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Proving that an integer is the $n$ th power

Let $n$ be a natural number, if $n$ is a square in $\mathbb{F}_p$ for every prime $p$, is $n$ also a square in $\mathbb{Z}$ ?



marked as duplicate by Gerry Myerson, Qiaochu Yuan Nov 9 '11 at 4:59

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Yes. Consider the extension $\mathbb{Q}(\sqrt{n})/\mathbb{Q}.$ As the polynomial $x^2 - n$ factors in $\mathbb{F}_p$ for every prime $p,$ we have $p$ splits in $\mathcal{O}_{\mathbb{Q}(\sqrt{n})}$ for almost all primes $p$. It follows by the Chebotarev density theorem, $\mathbb{Q}(\sqrt{n}) = \mathbb{Q}.$ Hence, $n$ is a square in $\mathbb{Z}.$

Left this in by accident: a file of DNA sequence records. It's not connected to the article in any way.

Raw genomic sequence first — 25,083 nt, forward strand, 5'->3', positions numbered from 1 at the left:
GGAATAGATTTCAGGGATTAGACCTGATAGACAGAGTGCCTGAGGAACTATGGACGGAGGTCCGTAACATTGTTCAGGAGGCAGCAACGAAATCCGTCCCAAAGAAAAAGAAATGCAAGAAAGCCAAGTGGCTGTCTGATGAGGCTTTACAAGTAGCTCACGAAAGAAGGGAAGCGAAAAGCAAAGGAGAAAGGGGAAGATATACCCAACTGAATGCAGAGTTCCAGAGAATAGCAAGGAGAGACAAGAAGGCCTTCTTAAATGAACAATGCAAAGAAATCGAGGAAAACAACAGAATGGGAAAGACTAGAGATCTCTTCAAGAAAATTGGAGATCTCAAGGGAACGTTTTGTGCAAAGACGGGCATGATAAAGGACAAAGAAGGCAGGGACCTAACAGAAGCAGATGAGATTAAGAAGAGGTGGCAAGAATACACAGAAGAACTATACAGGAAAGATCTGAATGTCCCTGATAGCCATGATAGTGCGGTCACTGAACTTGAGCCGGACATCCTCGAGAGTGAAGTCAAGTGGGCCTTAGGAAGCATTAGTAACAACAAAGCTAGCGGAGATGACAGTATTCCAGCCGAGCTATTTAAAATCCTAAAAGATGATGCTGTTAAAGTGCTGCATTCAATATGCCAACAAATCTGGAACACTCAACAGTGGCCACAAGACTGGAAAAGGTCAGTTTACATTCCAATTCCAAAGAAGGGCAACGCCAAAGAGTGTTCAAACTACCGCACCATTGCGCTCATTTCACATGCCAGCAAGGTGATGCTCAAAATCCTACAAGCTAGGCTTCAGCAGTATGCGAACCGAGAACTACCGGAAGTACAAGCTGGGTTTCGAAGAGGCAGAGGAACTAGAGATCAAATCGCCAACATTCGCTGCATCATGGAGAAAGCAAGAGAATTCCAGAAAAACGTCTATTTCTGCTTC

Note that $n$ only needed to be square mod $p$ for some set of primes of density greater than $1/2$ in order to conclude $n$ was a square in $\mathbb{Z}.$

  • $\begingroup$ Oops. I didn't see the tag. Let me see if I can think of another proof. $\endgroup$ – jspecter Nov 9 '11 at 4:36

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